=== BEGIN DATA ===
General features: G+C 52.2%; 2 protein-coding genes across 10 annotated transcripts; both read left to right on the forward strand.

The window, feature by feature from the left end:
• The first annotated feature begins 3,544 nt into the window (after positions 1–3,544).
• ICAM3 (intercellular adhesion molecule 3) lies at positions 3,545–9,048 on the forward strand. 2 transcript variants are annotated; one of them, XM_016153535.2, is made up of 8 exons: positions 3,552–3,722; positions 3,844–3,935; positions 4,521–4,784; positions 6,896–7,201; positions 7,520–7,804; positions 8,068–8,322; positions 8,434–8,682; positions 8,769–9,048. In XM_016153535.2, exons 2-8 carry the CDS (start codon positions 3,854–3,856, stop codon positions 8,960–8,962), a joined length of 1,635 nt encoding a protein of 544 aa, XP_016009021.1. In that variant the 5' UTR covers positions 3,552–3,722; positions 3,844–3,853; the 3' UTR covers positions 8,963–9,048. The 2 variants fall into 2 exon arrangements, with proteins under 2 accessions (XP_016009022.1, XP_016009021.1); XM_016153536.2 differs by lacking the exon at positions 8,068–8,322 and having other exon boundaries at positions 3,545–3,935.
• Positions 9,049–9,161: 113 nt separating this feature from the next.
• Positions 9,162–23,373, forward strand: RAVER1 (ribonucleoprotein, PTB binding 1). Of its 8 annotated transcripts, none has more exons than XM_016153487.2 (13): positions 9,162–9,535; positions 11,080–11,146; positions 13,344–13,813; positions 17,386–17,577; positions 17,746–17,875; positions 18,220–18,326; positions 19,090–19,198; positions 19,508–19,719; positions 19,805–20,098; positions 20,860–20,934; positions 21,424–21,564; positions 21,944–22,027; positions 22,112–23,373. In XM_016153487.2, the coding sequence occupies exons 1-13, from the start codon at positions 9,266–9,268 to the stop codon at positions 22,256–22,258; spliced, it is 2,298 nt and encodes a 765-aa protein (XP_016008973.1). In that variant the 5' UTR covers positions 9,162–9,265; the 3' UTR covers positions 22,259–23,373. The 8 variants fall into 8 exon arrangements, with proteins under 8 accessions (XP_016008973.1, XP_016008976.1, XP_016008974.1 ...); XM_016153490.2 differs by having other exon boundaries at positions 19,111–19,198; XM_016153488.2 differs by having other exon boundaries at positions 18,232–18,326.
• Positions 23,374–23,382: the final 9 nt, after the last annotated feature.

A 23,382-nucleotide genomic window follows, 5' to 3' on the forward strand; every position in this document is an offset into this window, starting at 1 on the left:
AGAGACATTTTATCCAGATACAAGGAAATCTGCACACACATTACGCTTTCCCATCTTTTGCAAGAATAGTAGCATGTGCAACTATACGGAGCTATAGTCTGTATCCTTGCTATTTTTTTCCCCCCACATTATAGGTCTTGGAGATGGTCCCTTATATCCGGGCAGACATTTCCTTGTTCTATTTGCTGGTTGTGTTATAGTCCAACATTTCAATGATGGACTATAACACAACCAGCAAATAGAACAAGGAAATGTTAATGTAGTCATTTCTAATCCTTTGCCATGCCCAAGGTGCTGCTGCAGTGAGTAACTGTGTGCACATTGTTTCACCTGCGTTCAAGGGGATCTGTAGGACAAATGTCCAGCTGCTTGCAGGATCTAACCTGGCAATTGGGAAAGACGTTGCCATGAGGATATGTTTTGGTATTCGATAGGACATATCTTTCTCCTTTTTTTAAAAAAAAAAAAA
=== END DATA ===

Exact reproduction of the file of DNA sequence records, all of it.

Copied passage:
General features: G+C 52.2%; 2 protein-coding genes across 10 annotated transcripts; both read left to right on the forward strand.

The window, feature by feature from the left end:
• The first annotated feature begins 3,544 nt into the window (after positions 1–3,544).
• ICAM3 (intercellular adhesion molecule 3) lies at positions 3,545–9,048 on the forward strand. 2 transcript variants are annotated; one of them, XM_016153535.2, is made up of 8 exons: positions 3,552–3,722; positions 3,844–3,935; positions 4,521–4,784; positions 6,896–7,201; positions 7,520–7,804; positions 8,068–8,322; positions 8,434–8,682; positions 8,769–9,048. In XM_016153535.2, exons 2-8 carry the CDS (start codon positions 3,854–3,856, stop codon positions 8,960–8,962), a joined length of 1,635 nt encoding a protein of 544 aa, XP_016009021.1. In that variant the 5' UTR covers positions 3,552–3,722; positions 3,844–3,853; the 3' UTR covers positions 8,963–9,048. The 2 variants fall into 2 exon arrangements, with proteins under 2 accessions (XP_016009022.1, XP_016009021.1); XM_016153536.2 differs by lacking the exon at positions 8,068–8,322 and having other exon boundaries at positions 3,545–3,935.
• Positions 9,049–9,161: 113 nt separating this feature from the next.
• Positions 9,162–23,373, forward strand: RAVER1 (ribonucleoprotein, PTB binding 1). Of its 8 annotated transcripts, none has more exons than XM_016153487.2 (13): positions 9,162–9,535; positions 11,080–11,146; positions 13,344–13,813; positions 17,386–17,577; positions 17,746–17,875; positions 18,220–18,326; positions 19,090–19,198; positions 19,508–19,719; positions 19,805–20,098; positions 20,860–20,934; positions 21,424–21,564; positions 21,944–22,027; positions 22,112–23,373. In XM_016153487.2, the coding sequence occupies exons 1-13, from the start codon at positions 9,266–9,268 to the stop codon at positions 22,256–22,258; spliced, it is 2,298 nt and encodes a 765-aa protein (XP_016008973.1). In that variant the 5' UTR covers positions 9,162–9,265; the 3' UTR covers positions 22,259–23,373. The 8 variants fall into 8 exon arrangements, with proteins under 8 accessions (XP_016008973.1, XP_016008976.1, XP_016008974.1 ...); XM_016153490.2 differs by having other exon boundaries at positions 19,111–19,198; XM_016153488.2 differs by having other exon boundaries at positions 18,232–18,326.
• Positions 23,374–23,382: the final 9 nt, after the last annotated feature.

A 23,382-nucleotide genomic window follows, 5' to 3' on the forward strand; every position in this document is an offset into this window, starting at 1 on the left:
AGAGACATTTTATCCAGATACAAGGAAATCTGCACACACATTACGCTTTCCCATCTTTTGCAAGAATAGTAGCATGTGCAACTATACGGAGCTATAGTCTGTATCCTTGCTATTTTTTTCCCCCCACATTATAGGTCTTGGAGATGGTCCCTTATATCCGGGCAGACATTTCCTTGTTCTATTTGCTGGTTGTGTTATAGTCCAACATTTCAATGATGGACTATAACACAACCAGCAAATAGAACAAGGAAATGTTAATGTAGTCATTTCTAATCCTTTGCCATGCCCAAGGTGCTGCTGCAGTGAGTAACTGTGTGCACATTGTTTCACCTGCGTTCAAGGGGATCTGTAGGACAAATGTCCAGCTGCTTGCAGGATCTAACCTGGCAATTGGGAAAGACGTTGCCATGAGGATATGTTTTGGTATTCGATAGGACATATCTTTCTCCTTTTTTTAAAAAAAAAAAAA